Rachel makes a quick visit to Joan’s house and discovers she’s gone out for a spin in the Jag – a risky adventure that often ends with a tow truck. She tidies up a bit, waters the garden, changes the water for the Shirleys, then gathers and disposes of a few fresh turds in the yard. She will sort out the box of receipts and paperwork on the table later. For reasons Rachel can’t explain, she is much better at managing someone else’s personal finances than her own. Joan’s files are in perfect order, thanks to Rachel, while hers are spilling over with Costco receipts and overdue orthodontist bills. On her way out, she sees the note left for her on the table. “Gone out. Come by later. I have something for you. Hugs, Joan.” Rachel feels a rush of affection for her quirky neighbor. Nobody else leaves her notes signed “Hugs.”
The rest of the morning is consumed by chores: tidying up the house, shaving her legs, walking the dog around the block until he out-gases enough not to self-ignite. Rachel makes a few futile attempts to clean her old Formica counter tops, mop down the delaminating linoleum floors, and make a seventeen-year-old carpet look like it belongs indoors.
Since kindergarten gets out an hour and fifteen minutes earlier than regular school, Rachel must collect and restrain the twins in their matching car seats when she goes to pick up Beatrice and then Oliver, who gets out last. The time gap between dismissal of kindergarten, fourth grade, and middle school gives Rachel exactly enough time to accomplish about half of any one particular task. Usually she opts for the coffee drive-thru where she waits for ten minutes for a triple espresso macchiato, sucking in the blue exhaust of any number of Super Duty trucks that frequent the popular caffeine pit stop.
Today the drive-thru is closed. Still, people wait in a line of cars to read the sign explaining why the drive-thru is closed. But Rachel finds all this out too late; once she is in the line, she can’t get out. A to-go espresso is one of those modest pleasures that Rachel depends on to get through the day for the simple reason that someone else makes it for her and she only has to be presentable from the waist up. Waiting without coffee in the pickup line of the middle school makes her feel edgy and deprived. The twins will be disappointed that they won’t be able to get a kids’ hot chocolate and other bribes will be necessary.
As soon as the bell rings she will have to pretend to be invisible to her thirteen-year-old daughter and all her friends and teachers and the world at large. Everything is easier with coffee. Plus, Rachel has been invisible to most of the world for a long time now. She pulls up alongside the curb of the pickup lane at Red Oaks Middle School, is immobilized by two brand new hybrids in the red zone and immediately reprimanded by the principal who waves her forward with large, official looking arm motions. “What is this, ground control?” Rachel mumbles to the windshield.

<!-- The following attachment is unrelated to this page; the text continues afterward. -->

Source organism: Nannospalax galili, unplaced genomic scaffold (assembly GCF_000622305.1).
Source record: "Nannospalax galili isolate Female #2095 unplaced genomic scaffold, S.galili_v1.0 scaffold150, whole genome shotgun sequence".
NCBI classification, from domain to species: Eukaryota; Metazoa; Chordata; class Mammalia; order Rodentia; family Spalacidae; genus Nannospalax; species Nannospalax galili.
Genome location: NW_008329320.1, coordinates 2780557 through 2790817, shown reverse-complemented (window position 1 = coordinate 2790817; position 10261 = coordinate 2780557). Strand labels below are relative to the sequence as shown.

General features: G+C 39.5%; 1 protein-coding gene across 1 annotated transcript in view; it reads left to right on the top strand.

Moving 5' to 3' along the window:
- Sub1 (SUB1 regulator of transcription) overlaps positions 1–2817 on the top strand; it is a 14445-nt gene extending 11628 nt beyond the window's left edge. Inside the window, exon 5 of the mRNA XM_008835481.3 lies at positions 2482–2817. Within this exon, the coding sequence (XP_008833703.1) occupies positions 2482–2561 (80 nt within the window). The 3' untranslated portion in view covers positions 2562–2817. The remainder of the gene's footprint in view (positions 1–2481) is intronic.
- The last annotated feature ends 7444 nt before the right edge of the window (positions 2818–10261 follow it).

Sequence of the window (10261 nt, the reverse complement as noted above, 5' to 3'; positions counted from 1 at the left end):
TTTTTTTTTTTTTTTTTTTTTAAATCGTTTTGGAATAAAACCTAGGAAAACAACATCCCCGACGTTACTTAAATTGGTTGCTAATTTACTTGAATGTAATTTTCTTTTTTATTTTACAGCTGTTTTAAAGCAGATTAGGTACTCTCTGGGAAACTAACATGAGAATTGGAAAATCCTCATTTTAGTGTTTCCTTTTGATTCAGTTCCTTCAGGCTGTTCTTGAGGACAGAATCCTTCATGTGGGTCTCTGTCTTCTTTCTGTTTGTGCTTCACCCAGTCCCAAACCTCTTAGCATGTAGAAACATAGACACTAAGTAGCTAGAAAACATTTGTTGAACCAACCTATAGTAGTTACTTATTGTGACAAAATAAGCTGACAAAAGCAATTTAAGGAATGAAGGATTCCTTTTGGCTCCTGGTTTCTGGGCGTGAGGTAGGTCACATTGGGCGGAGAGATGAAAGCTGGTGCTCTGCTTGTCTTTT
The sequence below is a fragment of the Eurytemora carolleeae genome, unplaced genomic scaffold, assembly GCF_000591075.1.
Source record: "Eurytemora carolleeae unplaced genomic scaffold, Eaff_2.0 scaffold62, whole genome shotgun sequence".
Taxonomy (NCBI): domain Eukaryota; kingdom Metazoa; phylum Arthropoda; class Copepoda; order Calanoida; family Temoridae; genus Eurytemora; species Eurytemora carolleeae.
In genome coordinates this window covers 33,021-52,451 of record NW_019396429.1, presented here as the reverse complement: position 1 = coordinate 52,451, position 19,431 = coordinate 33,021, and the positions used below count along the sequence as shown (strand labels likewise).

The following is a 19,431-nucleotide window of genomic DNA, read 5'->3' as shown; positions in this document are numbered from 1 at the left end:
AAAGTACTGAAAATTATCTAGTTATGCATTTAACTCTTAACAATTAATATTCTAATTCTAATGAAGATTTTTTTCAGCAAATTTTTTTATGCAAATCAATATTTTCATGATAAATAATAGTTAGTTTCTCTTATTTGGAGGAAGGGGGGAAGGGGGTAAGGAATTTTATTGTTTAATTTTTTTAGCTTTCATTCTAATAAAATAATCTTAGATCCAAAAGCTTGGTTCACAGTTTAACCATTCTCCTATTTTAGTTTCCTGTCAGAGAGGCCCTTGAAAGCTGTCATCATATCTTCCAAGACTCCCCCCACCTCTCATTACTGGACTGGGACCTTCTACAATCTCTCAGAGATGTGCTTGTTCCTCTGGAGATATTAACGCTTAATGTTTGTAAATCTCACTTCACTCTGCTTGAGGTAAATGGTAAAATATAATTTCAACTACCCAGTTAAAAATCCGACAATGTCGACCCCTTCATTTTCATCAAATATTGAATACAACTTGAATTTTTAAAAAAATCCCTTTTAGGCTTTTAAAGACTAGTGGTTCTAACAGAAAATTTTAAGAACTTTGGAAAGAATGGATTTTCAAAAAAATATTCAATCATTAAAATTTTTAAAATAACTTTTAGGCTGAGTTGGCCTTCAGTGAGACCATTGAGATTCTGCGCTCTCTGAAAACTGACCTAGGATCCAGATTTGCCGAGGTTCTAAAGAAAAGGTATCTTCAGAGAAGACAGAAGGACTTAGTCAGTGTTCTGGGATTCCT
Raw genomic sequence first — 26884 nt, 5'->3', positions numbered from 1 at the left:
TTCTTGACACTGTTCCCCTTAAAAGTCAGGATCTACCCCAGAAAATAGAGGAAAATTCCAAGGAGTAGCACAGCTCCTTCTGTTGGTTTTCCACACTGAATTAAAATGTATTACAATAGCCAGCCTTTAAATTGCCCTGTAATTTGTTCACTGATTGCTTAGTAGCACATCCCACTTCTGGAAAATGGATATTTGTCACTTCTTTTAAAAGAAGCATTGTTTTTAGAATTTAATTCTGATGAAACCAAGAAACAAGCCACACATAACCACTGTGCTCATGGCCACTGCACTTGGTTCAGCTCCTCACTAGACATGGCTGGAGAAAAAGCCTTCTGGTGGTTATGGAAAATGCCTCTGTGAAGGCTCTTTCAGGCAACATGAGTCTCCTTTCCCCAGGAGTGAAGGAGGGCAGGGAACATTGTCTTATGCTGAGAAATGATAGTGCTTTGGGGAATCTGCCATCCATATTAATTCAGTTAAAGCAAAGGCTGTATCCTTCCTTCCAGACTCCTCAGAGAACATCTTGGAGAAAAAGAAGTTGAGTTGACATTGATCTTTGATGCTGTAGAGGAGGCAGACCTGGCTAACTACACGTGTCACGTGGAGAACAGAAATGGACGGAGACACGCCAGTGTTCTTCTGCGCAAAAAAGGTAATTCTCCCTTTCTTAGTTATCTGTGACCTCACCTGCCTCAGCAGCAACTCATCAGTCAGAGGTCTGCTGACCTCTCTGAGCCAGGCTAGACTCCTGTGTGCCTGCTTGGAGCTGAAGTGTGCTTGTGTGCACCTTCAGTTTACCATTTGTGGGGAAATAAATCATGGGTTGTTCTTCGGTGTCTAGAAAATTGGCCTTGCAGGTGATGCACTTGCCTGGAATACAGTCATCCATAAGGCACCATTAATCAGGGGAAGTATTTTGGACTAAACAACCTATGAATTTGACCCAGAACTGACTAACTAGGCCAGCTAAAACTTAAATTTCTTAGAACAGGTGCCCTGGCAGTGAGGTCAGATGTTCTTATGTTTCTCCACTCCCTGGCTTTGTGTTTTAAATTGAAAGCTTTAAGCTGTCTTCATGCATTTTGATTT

“What’s that?” asks Juno, who misses nothing.
“The person who directs planes on a runway.”
“What’s a runaway?” asks Juno.
“Runway,” Charlie corrects her.
“It’s like a driveway for planes,” says Rachel.
“But planes fly, they don’t drive,” Charlie corrects her again.
“They can drive,” replies Juno. “They just don’t want to.”
Rachel’s caffeine headache is an expanding mushroom cloud of pain. She inches closer until her tires squeal against the curb, attracting the attention of the other parents in the pickup line. In a sudden jolt, the minivan pops up and lands with a bounce and shudder on the sidewalk. The twins burst into laughter.
“That lady is staring at you,” says Charlie.
“It’s the minivan,” Rachel tells them. “Nobody likes minivans anymore.”
“Why not?” asks Juno.
“Everyone wants a new car, I guess.”
“I want a monster truck,” said Juno.
“Yes but I’m not sure your teacher would let me drive on field trips in a monster truck.”
“She would at a monster truck rally,” says Juno.
Charlie is doing the pee-pee dance in the car seat. “We’re almost home,” she tells him.
Beatrice wanders out of the school in a daze, looking as if she’d just been released from a long prison sentence for a crime she didn’t commit. She stops to talk to the principal who is watching Rachel out of the corner of her eye. Charlie informs Rachel that Juno’s lunchbox is leaking onto the seat next to him and he responds according to standard toxic chemical spill protocol, preparing for bio-warfare with a box of anti-bacterial wipes he keeps in the side pocket of the sliding door. Rachel recalls the time when Charlie’s teacher hung a long piece of butcher paper with the title “When I Grow Up I Want to Be A…” printed on the top for the kids to fill in. Charlie filled in the blank with “HAZMAT Worker.”
Rachel does her best to ignore them. She goes for the emergency stash of Jolly Ranchers in the glove box to buy a moment of silence. Rachel’s head hurts so badly she thinks it may blow up her skull. Not vomiting now requires a sustained effort.
“I want watermelon,” says Juno. “Charlie likes the lime.”
“Nuh-uh!” Charlie protests. “I like watermelon best.”
“Good thing I bought only watermelon,” says Rachel. She indeed bought watermelon-only Jolly Ranchers at Target. People who work for candy companies are geniuses like that. The nauseating scent of artificial watermelon flavor fills the car but for the moment, the twins are silent. The mother in front of her is picking up what looks like the entire girls soccer team in her brand new Nissan Armada; it is the kind of SUV sports girls ride in and sporty moms drive. Rachel can’t move forward or backward, so she just stays put. She daydreams about fifth grade.